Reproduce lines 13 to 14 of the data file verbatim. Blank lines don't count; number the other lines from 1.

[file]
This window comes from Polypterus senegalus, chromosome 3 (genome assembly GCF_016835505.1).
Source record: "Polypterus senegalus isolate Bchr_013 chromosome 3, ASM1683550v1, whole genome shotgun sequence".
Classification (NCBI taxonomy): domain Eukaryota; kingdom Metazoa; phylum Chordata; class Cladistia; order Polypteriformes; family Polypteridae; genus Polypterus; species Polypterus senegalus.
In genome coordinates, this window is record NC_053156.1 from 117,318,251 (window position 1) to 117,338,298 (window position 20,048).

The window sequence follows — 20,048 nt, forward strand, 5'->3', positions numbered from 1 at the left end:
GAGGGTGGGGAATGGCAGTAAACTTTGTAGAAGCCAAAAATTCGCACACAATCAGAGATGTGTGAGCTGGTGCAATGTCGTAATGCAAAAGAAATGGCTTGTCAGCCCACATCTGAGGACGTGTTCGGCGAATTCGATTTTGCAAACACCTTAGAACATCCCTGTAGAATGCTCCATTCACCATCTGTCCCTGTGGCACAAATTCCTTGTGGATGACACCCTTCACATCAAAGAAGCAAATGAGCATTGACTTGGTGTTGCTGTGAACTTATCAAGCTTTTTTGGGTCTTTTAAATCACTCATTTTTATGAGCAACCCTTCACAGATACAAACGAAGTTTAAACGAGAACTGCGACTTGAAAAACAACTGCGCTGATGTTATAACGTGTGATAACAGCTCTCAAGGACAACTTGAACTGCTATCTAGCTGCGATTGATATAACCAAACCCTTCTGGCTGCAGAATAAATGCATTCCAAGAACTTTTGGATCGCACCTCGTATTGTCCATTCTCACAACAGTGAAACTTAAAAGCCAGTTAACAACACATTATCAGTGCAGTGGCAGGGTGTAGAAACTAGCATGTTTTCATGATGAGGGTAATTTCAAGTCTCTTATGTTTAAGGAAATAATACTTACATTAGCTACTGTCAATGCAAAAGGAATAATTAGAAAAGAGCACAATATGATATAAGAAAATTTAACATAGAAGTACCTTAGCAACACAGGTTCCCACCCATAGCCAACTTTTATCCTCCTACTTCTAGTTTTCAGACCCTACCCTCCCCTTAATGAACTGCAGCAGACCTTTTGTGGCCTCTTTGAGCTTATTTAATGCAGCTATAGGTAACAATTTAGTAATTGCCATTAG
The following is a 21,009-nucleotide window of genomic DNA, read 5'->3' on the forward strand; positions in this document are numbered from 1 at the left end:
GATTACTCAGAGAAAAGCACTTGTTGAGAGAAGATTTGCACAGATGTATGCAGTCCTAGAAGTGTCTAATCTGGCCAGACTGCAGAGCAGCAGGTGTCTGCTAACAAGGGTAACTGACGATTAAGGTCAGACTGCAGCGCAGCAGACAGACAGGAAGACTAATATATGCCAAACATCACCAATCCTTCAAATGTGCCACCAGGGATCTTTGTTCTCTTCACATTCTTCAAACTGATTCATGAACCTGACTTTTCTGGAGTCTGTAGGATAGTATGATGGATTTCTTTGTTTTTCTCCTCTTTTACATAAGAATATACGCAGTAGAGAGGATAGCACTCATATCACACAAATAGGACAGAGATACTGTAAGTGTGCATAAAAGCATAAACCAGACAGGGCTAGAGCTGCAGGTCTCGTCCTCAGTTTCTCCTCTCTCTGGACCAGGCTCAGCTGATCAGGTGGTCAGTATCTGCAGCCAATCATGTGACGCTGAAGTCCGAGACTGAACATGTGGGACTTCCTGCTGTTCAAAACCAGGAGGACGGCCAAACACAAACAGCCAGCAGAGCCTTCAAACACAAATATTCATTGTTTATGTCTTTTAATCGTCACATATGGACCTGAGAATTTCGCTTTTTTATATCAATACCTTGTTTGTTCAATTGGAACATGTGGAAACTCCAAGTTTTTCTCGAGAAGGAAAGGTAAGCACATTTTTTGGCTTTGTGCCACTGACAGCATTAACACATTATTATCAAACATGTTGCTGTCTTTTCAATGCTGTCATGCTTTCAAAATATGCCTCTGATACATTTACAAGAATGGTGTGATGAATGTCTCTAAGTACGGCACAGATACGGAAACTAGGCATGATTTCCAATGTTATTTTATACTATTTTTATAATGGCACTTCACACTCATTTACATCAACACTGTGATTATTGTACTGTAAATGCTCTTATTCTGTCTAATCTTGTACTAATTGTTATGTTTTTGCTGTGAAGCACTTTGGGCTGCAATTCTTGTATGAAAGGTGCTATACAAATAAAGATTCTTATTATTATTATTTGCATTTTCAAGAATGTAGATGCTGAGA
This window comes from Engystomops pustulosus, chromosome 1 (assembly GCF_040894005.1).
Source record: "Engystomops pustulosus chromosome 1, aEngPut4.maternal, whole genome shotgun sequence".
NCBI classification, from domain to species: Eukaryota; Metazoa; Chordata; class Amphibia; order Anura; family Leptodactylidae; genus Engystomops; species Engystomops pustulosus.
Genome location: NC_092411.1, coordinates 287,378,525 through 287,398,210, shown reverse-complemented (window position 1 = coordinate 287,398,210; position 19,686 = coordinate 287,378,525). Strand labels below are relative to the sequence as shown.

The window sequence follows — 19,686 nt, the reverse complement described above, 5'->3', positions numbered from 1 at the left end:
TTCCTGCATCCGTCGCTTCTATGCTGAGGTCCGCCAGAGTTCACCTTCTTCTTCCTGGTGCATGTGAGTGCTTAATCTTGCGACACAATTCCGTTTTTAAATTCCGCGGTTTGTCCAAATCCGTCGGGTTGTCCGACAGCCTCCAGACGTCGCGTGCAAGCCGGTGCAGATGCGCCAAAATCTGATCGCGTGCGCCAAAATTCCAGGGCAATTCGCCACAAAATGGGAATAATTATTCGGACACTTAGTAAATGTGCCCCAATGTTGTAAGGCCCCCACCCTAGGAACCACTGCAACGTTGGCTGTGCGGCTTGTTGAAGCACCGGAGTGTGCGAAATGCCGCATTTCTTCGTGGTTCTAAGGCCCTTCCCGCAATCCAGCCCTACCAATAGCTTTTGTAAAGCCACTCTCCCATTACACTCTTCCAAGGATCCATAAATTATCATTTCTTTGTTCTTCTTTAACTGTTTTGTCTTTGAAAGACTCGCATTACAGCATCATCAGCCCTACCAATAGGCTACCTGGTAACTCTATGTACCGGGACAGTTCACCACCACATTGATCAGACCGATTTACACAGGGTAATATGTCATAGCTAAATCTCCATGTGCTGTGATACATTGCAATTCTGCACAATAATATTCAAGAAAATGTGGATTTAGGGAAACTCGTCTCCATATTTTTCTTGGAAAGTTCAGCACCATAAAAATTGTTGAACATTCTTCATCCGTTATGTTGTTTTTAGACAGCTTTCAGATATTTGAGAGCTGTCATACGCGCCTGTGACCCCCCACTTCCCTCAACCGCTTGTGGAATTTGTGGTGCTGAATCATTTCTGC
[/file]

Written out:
The window sequence follows — 19,686 nt, the reverse complement described above, 5'->3', positions numbered from 1 at the left end:
TTCCTGCATCCGTCGCTTCTATGCTGAGGTCCGCCAGAGTTCACCTTCTTCTTCCTGGTGCATGTGAGTGCTTAATCTTGCGACACAATTCCGTTTTTAAATTCCGCGGTTTGTCCAAATCCGTCGGGTTGTCCGACAGCCTCCAGACGTCGCGTGCAAGCCGGTGCAGATGCGCCAAAATCTGATCGCGTGCGCCAAAATTCCAGGGCAATTCGCCACAAAATGGGAATAATTATTCGGACACTTAGTAAATGTGCCCCAATGTTGTAAGGCCCCCACCCTAGGAACCACTGCAACGTTGGCTGTGCGGCTTGTTGAAGCACCGGAGTGTGCGAAATGCCGCATTTCTTCGTGGTTCTAAGGCCCTTCCCGCAATCCAGCCCTACCAATAGCTTTTGTAAAGCCACTCTCCCATTACACTCTTCCAAGGATCCATAAATTATCATTTCTTTGTTCTTCTTTAACTGTTTTGTCTTTGAAAGACTCGCATTACAGCATCATCAGCCCTACCAATAGGCTACCTGGTAACTCTATGTACCGGGACAGTTCACCACCACATTGATCAGACCGATTTACACAGGGTAATATGTCATAGCTAAATCTCCATGTGCTGTGATACATTGCAATTCTGCACAATAATATTCAAGAAAATGTGGATTTAGGGAAACTCGTCTCCATATTTTTCTTGGAAAGTTCAGCACCATAAAAATTGTTGAACATTCTTCATCCGTTATGTTGTTTTTAGACAGCTTTCAGATATTTGAGAGCTGTCATACGCGCCTGTGACCCCCCACTTCCCTCAACCGCTTGTGGAATTTGTGGTGCTGAATCATTTCTGC